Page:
To run all of these AWS commands locally, you need to tell AWS that you have access. AWS does this with the aws_secret_access_key and aws_access_key_id. When you spin up an AWS instance (e.g., a GPU), you can assign an AWS IAM Role to the instance and the instance will inherit these credentials. However, AWS can't assign an IAM Role to your laptop, so you'll need to update ~/.aws/credentials so that it looks something like the contents below. These are obviously fake values, but the real values look just as much like long gibberish strings. You can get the actual values associated with your account through the AWS IAM console. You should never expose your real values to the public -- thieves could take control of your entire AWS account and, for example, run up a massive bill, among other things.

aws_secret_access_key = SKJE8ss3jsefa3sjKSDWdease3kjsdvna21
region = us-east-1

The video data takes up a lot of space on your local machine. I periodically check how much storage I have used by running the following command.

du -sh ${DATA_DIR}

Data Processing

At the start of my project I relied on to aggregate all of my sessions' image and label data into a single file for model training. As my dataset grew, my 16 GB memory laptop started having memory issues when processing all of the files simultaneously. My limit seemed to be 44,000 240x320x3 images.

Since I don't want to spend money on a GPU Apache Spark cluster, I decided to sample my data using the script and Dataset class. Dataset assumes that you have already run the script. The Dataset class has to be instantiated in each model training script, since it now takes care of creating batches as well.

Model Training

Training on the GPU is so much faster than training on the CPU that I now only train on the GPU except when debugging. I get about a 14x speedup when running on one of AWS's Tesla K80 GPUs (p2.xlarge) compared to my Mac's CPU. Mac's don't have a Tensorflow-supported built-in GPU, so I rely on AWS to do my GPU training. Check out this link for details on GPU training (how to build your own AWS GPU AMI, etc). As of now, Amazon Web Services, Google Compute Engine, and Microsoft Azure all provide the same Nvidia K80 GPU. AWS charges $0.90 per hour, and Google charges $0.70 per hour. Microsoft doesn't make it easy to compare to AWS, so I have no idea what they charge. Ultimately I plan to try all three services and go with the cheapest.

I've written scripts for training many different types of models. To avoid confusion I've standardized the command-line interface inputs across all scripts by leveraging the same Trainer class in All scripts automatically sync/archive data with AWS's S3. This means that the model will always train on the latest batch of training data. It also means that you need to be prepared to download ALL of the training data, which as of now is about 50 GB. Make sure your laptop or GPU has enough space before attempting.

Each script syncs with S3 before training so that it's possible to train multiple models in parallel without the backups overwriting each other. The Trainer class writes backups to S3 after each epoch.

Training a new model is simple. See the example below. The nohup and & tell the model to train in the background so that you can close your computer (assuming your code is running in the cloud and not locally).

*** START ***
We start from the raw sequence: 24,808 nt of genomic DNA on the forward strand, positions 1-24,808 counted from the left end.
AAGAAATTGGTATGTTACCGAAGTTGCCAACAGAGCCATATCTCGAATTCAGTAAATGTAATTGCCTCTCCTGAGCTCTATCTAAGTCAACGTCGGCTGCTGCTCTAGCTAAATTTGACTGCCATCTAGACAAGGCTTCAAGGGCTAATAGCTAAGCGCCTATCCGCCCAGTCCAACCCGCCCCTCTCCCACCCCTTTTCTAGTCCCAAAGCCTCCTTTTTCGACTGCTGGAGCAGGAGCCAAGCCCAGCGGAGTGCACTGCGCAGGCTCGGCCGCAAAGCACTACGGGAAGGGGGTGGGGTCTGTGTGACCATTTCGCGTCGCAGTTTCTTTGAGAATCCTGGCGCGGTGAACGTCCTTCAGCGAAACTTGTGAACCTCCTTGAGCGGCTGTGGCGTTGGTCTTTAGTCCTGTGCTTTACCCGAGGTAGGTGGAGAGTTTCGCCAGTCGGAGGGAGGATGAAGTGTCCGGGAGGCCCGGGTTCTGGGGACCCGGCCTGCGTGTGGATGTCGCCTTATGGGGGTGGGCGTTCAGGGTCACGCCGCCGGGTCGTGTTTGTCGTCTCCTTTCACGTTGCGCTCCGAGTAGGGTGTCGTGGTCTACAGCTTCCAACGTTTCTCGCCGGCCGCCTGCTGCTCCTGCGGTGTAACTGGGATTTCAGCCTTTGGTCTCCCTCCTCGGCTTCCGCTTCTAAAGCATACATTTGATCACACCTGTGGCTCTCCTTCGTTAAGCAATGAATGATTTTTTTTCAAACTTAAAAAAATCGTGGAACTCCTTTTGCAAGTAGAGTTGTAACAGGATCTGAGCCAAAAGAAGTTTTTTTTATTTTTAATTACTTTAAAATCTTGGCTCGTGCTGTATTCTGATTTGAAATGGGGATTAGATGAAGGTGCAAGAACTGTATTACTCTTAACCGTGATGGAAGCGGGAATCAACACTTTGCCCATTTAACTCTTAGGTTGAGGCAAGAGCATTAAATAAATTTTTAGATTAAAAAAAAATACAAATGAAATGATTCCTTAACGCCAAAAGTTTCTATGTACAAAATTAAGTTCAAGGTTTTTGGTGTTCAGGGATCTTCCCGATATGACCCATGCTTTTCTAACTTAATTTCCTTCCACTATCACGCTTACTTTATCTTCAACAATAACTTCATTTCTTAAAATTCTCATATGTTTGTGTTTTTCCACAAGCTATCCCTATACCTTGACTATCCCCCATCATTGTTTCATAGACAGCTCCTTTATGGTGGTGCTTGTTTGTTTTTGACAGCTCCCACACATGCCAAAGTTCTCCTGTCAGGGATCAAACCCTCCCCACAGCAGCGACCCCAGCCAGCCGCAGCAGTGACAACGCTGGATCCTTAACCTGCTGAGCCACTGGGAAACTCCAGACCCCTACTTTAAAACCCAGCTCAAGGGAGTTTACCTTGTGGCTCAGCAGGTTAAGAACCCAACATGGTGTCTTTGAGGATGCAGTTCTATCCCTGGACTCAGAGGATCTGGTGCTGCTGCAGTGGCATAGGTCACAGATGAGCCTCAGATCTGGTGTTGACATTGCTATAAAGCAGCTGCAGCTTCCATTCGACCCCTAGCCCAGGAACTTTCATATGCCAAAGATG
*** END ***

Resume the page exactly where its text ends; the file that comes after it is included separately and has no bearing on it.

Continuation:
S3_BUCKET=self-driving-car # Specify your own S3 bucket
# Optionally, in development mode, avoid syncing to save money on S3 data transfers

# All scripts follow the same command-line interface
nohup python3 ${SCRIPT} --datapath /root/data \
	--epochs 100 \
	--s3_bucket ${S3_BUCKET} \
	--s3_sync ${S3_SYNC} &

Training still takes a long time (e.g., 10+ hours) even when training on a GPU. To make recovery from unexpected failures easier, I use Tensorflow's checkpoint feature to be able to start and stop my models. These are included in the model backups sent to the cloud. Tensorflow model checkpointing also makes it possible to rely on AWS Spot Instances, which I haven't tried yet.

I created a script called that is agnostic to the model whose training is being restarted. It reads in a Tensorflow checkpoint file that you specify and reonconstructs the model in memory before it resumes training. You can call it like this:

# Your paths will differ
# Optionally, in development mode, avoid syncing to save money on S3 data transfers

# Run the script
python \
        --datapath $DATA_PATH \
        --epochs $EPOCHS \
        --model_dir $MODEL_DIR \
        --s3_bucket ${S3_BUCKET} \
        --s3_sync ${S3_SYNC}
# Or on a GPU

# Run the script
nohup python3 \
    	--datapath $DATA_PATH \
    	--epochs $EPOCHS \
    	--model_dir $MODEL_DIR \
    	--s3_bucket ${S3_BUCKET} \
    	--show_speed True &


Q: How do I log into the Pi?

A: By default the id is pi and the password is raspberry. I usually ssh into mine using the Terminal application on my Mac. On Windows you could probably use Putty. See example command below. Note: your IP will probably be different.

ssh pi@raspberrypi.local

Q: How do I find the IP address for my PI?

A: There are probably multiple ways to do this, but whenever I connect my Raspberry Pi to a new wifi network I always have to plug in my keyboard, mouse, and HDMI cable so that I can view the Pi on a monitor or TV. Then open up the Pi console and type the command below, which will print the IP to your console. If you've already assigned a hostname to your Pi (e.g., replaced raspberrypi.local with something else), then you effectively don't need to use the IP address.

hostname -I